How Northeast Asia Can Achieve Its Sustainability Goals
Linking carbon markets in Northeast Asia now will benefit the entire region's climate change goals. (Kevin Frayer/Getty Images)
Efforts to meet climate change commitments are in full swing in the Asia-Pacific. However, argues Jackson Ewing, if the continent's biggest economies leverage indivudual undertakings to create a cooperative carbon market, the entire region stands to benefit.
"The major economies of Northeast Asia are developing carbon markets to help meet their climate change commitments," wrote Ewing, the director of Asian Sustainability at the Asia Society Policy Institute, last week in The Diplomat. "They would benefit from doing so in concert."
Like much in the current climate change arena, market activities beneath the global scale are booming. Carbon markets have almost doubled since 2012, with 40 states and 23 cities, regions, and provinces pricing emissions worth some $50 billion. Amid vocal calls from the business community for greater continuity in carbon pricing policies, market linkages among national and subnational systems are gaining traction.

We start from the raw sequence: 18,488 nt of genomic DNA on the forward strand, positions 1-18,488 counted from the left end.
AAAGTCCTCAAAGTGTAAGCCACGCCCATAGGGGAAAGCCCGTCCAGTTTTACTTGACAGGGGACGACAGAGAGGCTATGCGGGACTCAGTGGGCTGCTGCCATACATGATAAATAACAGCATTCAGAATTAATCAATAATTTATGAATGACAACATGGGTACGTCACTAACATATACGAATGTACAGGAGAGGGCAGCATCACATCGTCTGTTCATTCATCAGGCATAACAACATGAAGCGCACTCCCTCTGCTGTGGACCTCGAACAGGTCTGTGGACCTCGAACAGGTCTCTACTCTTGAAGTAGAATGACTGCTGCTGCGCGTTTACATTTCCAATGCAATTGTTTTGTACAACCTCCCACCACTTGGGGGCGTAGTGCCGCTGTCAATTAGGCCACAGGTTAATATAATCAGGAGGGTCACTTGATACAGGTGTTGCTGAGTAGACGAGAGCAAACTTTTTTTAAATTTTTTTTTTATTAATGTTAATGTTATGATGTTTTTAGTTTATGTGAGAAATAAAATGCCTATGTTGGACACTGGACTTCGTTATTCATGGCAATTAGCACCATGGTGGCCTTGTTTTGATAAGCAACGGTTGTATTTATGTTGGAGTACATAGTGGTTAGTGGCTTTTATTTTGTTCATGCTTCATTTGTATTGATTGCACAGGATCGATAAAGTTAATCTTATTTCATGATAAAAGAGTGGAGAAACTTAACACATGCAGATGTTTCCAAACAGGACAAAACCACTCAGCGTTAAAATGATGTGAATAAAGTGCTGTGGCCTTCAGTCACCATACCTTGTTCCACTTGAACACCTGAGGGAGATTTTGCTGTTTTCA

Linking carbon markets in Northeast Asia would represent the greatest such connectivity to date, and provide one of the world’s most populous and economically dynamic regions with an integrated platform for reducing emissions.
China, Japan, and South Korea have each made carbon markets a key element of their climate change mitigation strategies — providing the starting point for regional linkage efforts.
Earlier this month, Ewing moderated a panel with Yoriko Kawaguchi, a professor at the Meiji Institute for Global Affairs in Tokyo and former Minister of Foreign Affairs for Japan, and David Sandalow, the inaugural fellow at the Columbia University Center on Global Energy Policy, on Japan's role in the climate change conversation.
Read our full coverage of the event on Asia Blog.
Check out the video below to watch the full program.